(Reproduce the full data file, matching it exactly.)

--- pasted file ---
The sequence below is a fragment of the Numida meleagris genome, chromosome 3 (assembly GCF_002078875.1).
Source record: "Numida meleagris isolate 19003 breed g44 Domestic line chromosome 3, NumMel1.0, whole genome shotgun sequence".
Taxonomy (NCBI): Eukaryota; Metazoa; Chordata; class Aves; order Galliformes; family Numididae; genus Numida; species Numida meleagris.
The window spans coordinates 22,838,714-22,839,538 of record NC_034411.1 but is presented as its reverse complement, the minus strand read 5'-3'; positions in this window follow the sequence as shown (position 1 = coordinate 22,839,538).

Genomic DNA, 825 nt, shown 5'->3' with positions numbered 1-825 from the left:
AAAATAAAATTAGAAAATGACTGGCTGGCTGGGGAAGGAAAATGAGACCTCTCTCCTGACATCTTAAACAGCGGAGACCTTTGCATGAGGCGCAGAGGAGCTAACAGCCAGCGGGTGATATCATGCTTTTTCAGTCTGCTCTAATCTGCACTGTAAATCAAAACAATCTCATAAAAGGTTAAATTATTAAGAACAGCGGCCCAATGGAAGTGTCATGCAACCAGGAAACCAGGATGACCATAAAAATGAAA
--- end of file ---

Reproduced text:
The sequence below is a fragment of the Numida meleagris genome, chromosome 3 (assembly GCF_002078875.1).
Source record: "Numida meleagris isolate 19003 breed g44 Domestic line chromosome 3, NumMel1.0, whole genome shotgun sequence".
Taxonomy (NCBI): Eukaryota; Metazoa; Chordata; class Aves; order Galliformes; family Numididae; genus Numida; species Numida meleagris.
The window spans coordinates 22,838,714-22,839,538 of record NC_034411.1 but is presented as its reverse complement, the minus strand read 5'-3'; positions in this window follow the sequence as shown (position 1 = coordinate 22,839,538).

Genomic DNA, 825 nt, shown 5'->3' with positions numbered 1-825 from the left:
AAAATAAAATTAGAAAATGACTGGCTGGCTGGGGAAGGAAAATGAGACCTCTCTCCTGACATCTTAAACAGCGGAGACCTTTGCATGAGGCGCAGAGGAGCTAACAGCCAGCGGGTGATATCATGCTTTTTCAGTCTGCTCTAATCTGCACTGTAAATCAAAACAATCTCATAAAAGGTTAAATTATTAAGAACAGCGGCCCAATGGAAGTGTCATGCAACCAGGAAACCAGGATGACCATAAAAATGAAA